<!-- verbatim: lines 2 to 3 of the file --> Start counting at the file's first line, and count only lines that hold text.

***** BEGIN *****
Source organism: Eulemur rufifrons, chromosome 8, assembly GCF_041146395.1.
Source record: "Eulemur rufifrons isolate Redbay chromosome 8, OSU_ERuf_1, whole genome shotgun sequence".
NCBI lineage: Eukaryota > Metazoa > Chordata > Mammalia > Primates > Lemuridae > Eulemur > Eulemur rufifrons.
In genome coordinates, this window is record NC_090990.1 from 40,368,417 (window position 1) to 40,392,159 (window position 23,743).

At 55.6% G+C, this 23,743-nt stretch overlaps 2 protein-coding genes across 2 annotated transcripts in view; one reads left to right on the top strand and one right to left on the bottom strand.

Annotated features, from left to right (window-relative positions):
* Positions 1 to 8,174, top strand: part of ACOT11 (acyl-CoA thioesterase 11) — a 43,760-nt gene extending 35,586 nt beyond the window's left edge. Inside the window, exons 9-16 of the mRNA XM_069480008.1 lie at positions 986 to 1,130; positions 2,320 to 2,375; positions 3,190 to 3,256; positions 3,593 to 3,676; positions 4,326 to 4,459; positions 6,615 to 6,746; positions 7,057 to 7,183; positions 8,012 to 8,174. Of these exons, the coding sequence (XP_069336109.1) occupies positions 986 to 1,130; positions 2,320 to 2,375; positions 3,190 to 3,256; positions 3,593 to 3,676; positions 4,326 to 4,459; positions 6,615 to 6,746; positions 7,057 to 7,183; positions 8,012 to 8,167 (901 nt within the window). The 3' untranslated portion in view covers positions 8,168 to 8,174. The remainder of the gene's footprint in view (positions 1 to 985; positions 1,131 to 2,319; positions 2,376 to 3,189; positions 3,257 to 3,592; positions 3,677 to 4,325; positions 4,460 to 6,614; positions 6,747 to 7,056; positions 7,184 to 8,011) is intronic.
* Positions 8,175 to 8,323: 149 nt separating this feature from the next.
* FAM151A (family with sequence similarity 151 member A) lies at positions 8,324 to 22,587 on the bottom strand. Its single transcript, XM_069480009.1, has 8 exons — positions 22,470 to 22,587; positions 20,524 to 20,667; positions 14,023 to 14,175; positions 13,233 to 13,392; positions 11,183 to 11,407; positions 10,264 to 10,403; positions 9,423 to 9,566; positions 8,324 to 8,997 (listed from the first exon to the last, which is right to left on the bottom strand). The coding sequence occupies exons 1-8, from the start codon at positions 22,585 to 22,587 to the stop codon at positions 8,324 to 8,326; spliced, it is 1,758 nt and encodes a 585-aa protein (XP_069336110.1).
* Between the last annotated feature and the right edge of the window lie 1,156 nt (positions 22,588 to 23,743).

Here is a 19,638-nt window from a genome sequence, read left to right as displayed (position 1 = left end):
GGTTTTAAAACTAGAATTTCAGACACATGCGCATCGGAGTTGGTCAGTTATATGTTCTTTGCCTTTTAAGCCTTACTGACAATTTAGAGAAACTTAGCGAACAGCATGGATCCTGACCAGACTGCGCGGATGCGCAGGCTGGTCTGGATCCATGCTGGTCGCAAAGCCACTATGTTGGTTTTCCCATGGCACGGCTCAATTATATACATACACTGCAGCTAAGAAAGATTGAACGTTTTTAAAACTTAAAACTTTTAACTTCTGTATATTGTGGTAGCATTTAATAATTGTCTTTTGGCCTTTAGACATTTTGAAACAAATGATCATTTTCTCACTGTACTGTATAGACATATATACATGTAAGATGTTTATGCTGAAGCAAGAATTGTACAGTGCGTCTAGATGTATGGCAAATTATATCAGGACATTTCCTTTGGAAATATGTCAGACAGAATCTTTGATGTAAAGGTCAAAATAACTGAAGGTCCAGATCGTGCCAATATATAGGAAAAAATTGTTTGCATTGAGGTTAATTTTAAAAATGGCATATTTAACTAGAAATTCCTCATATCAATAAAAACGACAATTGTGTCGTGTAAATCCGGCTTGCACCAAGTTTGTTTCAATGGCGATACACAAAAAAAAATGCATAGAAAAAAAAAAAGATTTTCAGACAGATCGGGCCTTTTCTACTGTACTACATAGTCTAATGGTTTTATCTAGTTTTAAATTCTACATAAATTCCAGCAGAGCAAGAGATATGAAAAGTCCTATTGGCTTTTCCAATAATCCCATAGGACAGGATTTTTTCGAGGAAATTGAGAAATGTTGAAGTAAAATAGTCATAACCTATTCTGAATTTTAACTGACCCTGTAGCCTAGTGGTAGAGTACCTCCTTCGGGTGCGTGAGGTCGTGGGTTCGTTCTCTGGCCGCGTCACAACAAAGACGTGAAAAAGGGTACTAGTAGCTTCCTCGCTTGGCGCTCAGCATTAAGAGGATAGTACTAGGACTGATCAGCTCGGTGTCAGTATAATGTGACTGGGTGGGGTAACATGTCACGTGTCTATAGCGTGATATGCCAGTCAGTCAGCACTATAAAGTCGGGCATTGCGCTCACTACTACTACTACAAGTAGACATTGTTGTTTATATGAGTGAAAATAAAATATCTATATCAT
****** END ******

Source record: "Eulemur rufifrons isolate Redbay chromosome 8, OSU_ERuf_1, whole genome shotgun sequence".
NCBI lineage: Eukaryota > Metazoa > Chordata > Mammalia > Primates > Lemuridae > Eulemur > Eulemur rufifrons.